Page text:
Dekatron


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Dekatron

 

a gas-filled tube used for digital counting in the decimal numerical system, as well as for switching of electrical circuits. The bulb of a dekatron is filled with a gas mixture (hydrogen, helium, and neon) at a pressure of 4.0-5.3 kilonewtons per sq m (30-40 mm of mercury).

During the operation of a dekatron, the directional transfer of the electric glow discharge from one electrode to another electrode occurs when a control pulse that reduces the ignition voltage of the second electrode’s discharge gap is fed to it. The state is recorded based on the location of the glow spot of the gas discharge. The main parameters of the dekatrons manufactured in the USSR (1968) are: conversion coefficient (the ratio of input pulses to the output pulses), 10; counting speed, up to 1 megahertz; operating current, up to 1.5 milliamperes. Dekatrons are used in automation, digital measurement work, and nuclear and industrial electronics.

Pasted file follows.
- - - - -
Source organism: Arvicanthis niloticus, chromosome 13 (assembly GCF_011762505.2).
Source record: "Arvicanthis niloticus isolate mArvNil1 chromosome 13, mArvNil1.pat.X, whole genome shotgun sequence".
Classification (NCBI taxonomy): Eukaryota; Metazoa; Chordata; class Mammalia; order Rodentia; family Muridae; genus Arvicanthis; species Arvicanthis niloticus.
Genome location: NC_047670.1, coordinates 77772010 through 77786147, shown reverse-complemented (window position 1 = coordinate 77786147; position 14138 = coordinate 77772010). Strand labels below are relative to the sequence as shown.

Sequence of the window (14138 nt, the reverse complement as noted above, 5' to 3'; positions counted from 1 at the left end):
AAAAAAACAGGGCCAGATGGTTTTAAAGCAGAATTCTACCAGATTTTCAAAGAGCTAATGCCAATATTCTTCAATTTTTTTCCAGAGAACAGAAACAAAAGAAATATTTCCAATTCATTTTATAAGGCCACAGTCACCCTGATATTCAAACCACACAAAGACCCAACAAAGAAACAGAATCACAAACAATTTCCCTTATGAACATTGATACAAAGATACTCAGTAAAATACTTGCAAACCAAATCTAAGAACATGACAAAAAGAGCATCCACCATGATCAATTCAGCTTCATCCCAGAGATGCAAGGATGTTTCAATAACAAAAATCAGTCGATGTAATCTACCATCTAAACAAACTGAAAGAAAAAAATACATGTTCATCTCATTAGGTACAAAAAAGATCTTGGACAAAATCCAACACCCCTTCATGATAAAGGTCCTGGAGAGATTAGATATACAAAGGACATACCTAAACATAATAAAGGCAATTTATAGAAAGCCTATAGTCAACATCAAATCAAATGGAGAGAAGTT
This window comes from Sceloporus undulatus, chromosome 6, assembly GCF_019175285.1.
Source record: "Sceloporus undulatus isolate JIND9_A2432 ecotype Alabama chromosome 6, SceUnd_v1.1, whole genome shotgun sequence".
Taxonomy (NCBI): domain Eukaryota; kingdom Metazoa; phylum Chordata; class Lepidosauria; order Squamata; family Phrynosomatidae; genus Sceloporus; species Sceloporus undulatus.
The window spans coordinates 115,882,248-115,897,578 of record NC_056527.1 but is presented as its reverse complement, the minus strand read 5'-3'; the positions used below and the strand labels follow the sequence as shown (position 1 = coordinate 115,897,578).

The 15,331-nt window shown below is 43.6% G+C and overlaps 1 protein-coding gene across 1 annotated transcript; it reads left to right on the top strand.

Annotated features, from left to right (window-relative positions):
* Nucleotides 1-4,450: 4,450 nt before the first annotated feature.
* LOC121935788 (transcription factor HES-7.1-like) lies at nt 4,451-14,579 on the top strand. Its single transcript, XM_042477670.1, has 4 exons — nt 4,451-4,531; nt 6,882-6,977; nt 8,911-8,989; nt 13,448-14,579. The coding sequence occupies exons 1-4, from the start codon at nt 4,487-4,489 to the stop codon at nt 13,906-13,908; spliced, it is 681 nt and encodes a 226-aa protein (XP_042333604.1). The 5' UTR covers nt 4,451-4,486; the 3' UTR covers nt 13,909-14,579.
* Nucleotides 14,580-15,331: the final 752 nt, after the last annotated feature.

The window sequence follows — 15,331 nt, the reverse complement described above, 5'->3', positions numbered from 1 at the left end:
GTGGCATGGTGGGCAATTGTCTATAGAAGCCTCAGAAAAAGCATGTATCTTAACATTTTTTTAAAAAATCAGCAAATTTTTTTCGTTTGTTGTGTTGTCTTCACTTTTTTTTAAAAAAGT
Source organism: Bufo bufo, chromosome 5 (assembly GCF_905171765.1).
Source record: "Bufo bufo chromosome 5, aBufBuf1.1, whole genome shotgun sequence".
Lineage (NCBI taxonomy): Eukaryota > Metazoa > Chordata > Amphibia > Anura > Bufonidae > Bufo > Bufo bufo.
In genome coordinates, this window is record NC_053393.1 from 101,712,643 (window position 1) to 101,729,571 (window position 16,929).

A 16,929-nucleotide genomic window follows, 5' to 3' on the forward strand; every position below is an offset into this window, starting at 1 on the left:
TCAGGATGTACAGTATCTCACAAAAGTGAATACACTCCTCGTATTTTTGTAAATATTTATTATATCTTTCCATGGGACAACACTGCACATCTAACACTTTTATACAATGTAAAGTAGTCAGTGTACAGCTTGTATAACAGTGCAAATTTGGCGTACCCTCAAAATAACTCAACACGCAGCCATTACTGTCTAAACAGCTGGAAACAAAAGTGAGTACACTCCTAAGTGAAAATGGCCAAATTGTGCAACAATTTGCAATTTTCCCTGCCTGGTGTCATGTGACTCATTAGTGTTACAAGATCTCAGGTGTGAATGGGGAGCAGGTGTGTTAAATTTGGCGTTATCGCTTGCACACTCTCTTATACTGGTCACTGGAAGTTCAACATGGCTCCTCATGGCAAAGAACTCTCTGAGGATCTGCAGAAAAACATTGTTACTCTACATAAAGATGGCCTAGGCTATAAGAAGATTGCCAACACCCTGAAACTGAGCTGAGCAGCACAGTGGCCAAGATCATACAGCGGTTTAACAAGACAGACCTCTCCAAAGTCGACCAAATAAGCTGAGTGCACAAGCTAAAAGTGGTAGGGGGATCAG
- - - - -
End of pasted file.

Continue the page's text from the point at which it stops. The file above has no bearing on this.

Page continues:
REFERENCE

Lipkin, V. M. Dekatrony i ikh primenenie. Moscow-Leningrad, 1960.
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Pupils experimented with the 1951 Harwell Dekatron Computer - one of the world's oldest working computers which calculates squared numbers.
WHIZ KIDS: Holmfirth High School pupils Shay Fai and Josephine France operate the Harwell Dekatron Computer at the National Museum of Computing near Milton Keynes
The Harwell Dekatron was one of a dozen in the world when made in 1951.